Whole vs Entire
- less formal, a bit more common implies the wholeness of a single undivided object, not a collection of parts, not a sum of parts;
- not broken or damaged, intact: used with singular countable nouns e.g. a whole loaf of bread / a whole person / whole life (one’s life as a single unit);
- cannot be used with plural countable nouns or uncountable nouns.
- The lessor has leased the whole building.
- We’ve rented the whole of the 5th floor as we’re planning to take on more staff.
- This whole idea is crazy.
- She told the whole truth.
- We spent the whole / the entire / all day on the beach.
- Now that I’m back from my week-long vacation, I feel whole again.
- I ate the whole pie.
- The unemployment rate for the whole of Poland was 18%.
- You do not have to pay them a bonus for the whole of 2015.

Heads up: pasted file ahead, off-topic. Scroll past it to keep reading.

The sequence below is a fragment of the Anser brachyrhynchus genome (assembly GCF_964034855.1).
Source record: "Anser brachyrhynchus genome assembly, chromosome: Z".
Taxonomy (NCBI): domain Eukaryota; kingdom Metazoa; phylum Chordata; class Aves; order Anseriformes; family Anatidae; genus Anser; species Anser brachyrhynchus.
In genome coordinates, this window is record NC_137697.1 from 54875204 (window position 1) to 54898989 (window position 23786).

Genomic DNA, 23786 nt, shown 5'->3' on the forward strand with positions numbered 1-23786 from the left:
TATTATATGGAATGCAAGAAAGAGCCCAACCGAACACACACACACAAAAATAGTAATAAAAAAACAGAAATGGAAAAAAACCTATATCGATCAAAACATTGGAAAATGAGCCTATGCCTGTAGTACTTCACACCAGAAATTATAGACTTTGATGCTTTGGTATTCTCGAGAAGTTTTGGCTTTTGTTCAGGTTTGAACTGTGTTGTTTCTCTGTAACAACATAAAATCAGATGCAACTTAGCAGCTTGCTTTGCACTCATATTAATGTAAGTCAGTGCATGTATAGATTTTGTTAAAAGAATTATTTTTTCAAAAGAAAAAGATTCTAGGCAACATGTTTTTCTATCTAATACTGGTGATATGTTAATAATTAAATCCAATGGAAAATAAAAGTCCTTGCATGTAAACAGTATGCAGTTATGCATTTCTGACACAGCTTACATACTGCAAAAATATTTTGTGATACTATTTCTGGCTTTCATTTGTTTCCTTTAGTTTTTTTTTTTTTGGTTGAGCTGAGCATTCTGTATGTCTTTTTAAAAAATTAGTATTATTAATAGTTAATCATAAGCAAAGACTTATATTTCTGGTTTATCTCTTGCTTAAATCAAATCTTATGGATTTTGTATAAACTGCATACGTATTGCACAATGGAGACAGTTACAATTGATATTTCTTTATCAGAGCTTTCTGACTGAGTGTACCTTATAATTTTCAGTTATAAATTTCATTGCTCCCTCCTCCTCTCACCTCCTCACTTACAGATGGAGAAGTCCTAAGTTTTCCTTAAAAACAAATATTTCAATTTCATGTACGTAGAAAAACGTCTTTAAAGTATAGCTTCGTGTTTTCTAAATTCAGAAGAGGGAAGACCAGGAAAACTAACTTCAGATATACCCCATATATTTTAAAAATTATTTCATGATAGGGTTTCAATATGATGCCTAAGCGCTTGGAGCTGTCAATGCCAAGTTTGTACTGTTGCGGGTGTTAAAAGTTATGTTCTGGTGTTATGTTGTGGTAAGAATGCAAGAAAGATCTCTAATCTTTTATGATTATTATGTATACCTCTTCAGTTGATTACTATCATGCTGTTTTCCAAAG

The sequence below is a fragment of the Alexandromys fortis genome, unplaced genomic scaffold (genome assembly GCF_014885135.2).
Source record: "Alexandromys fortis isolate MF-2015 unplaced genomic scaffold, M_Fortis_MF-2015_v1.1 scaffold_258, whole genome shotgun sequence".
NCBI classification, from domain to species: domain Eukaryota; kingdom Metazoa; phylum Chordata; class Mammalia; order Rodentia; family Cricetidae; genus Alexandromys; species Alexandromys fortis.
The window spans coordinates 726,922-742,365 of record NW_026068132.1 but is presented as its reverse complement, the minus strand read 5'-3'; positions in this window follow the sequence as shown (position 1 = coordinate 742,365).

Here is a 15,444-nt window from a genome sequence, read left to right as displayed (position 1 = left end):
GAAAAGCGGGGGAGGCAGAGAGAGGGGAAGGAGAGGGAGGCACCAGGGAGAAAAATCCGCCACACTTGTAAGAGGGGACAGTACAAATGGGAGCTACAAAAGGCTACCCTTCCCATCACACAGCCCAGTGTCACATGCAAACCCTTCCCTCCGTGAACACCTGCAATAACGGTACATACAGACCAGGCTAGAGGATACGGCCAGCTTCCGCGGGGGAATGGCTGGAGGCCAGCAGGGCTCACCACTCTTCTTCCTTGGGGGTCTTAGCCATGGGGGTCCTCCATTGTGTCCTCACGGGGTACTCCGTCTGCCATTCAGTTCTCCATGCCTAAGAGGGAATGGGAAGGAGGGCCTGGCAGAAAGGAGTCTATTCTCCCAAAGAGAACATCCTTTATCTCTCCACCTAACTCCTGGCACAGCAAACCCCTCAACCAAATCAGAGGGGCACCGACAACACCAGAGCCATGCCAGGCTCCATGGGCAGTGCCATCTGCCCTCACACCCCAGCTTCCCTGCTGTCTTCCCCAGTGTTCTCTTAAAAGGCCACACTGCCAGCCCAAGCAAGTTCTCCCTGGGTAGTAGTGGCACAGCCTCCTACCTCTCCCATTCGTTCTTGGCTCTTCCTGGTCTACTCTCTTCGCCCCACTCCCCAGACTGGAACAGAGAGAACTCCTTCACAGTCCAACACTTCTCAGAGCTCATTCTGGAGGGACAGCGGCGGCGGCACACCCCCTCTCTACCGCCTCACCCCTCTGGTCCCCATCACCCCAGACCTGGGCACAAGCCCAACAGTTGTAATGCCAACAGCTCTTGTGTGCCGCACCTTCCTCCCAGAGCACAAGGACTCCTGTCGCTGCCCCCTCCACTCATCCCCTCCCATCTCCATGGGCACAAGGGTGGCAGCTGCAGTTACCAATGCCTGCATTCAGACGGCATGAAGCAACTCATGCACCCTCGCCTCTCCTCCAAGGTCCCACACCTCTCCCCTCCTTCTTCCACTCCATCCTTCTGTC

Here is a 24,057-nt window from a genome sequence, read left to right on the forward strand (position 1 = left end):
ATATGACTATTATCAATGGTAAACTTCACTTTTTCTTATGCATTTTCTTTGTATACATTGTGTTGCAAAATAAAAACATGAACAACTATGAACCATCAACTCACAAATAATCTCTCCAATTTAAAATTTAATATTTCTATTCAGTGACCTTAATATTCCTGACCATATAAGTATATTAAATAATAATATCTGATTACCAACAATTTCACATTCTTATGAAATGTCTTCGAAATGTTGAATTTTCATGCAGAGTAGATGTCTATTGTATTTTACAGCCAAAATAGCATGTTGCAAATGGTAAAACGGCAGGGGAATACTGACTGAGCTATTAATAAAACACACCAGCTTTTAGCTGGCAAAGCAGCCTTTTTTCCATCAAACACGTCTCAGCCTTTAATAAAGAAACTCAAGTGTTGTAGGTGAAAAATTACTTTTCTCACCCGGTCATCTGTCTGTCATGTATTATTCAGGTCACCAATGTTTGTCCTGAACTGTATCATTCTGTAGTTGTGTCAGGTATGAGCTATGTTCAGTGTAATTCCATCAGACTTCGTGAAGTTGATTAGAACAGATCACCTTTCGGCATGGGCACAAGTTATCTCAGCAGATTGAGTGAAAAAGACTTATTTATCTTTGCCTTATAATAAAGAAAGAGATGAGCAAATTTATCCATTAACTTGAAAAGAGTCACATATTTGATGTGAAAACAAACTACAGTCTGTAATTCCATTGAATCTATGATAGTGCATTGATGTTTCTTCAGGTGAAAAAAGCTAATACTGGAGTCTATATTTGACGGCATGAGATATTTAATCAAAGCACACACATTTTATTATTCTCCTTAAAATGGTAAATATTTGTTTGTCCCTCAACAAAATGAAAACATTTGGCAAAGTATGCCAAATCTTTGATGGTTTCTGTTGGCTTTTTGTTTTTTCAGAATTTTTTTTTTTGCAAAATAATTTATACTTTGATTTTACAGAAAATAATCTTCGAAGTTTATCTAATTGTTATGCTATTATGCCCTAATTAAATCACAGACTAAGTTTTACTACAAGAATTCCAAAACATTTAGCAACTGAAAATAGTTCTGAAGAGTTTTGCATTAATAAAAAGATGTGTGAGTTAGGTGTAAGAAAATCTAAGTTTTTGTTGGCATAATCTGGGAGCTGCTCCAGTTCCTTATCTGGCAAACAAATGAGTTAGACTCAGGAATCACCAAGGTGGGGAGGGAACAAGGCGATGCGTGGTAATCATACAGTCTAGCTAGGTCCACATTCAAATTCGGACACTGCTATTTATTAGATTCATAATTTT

- implies totality, completeness and means no part has been left out;
- used with singular countable nouns;
- cannot be used with plural countable nouns or with most uncountable nouns, is used with some uncountable noun meaning integrity of parts e.g. entire life (means all the parts: years, experiences) of a life.
The entirety of
The entirety of is very formal.
- This entire idea is crazy.
- She told the entire truth.
- That teen prodigy can play the entire Beethoven corpus.
- I read the book in its entirety. (I read the entire/whole book.)
- He war affected an entire generation of young Americans.
- The fence runs along the entire length of the building.
- She has dedicated her entire life to helping others.
- He threw up after drinking an entire can of beer.
- He slept through the entire movie.
- One word spoken in anger may spoil an entire life.
- Knowledge is limited while imagination embraces the entire world.
- Most kinds of snakes can go an entire year without eating anything.
- It takes 12 bees their entire lifetime to make about 15 milliliters of honey.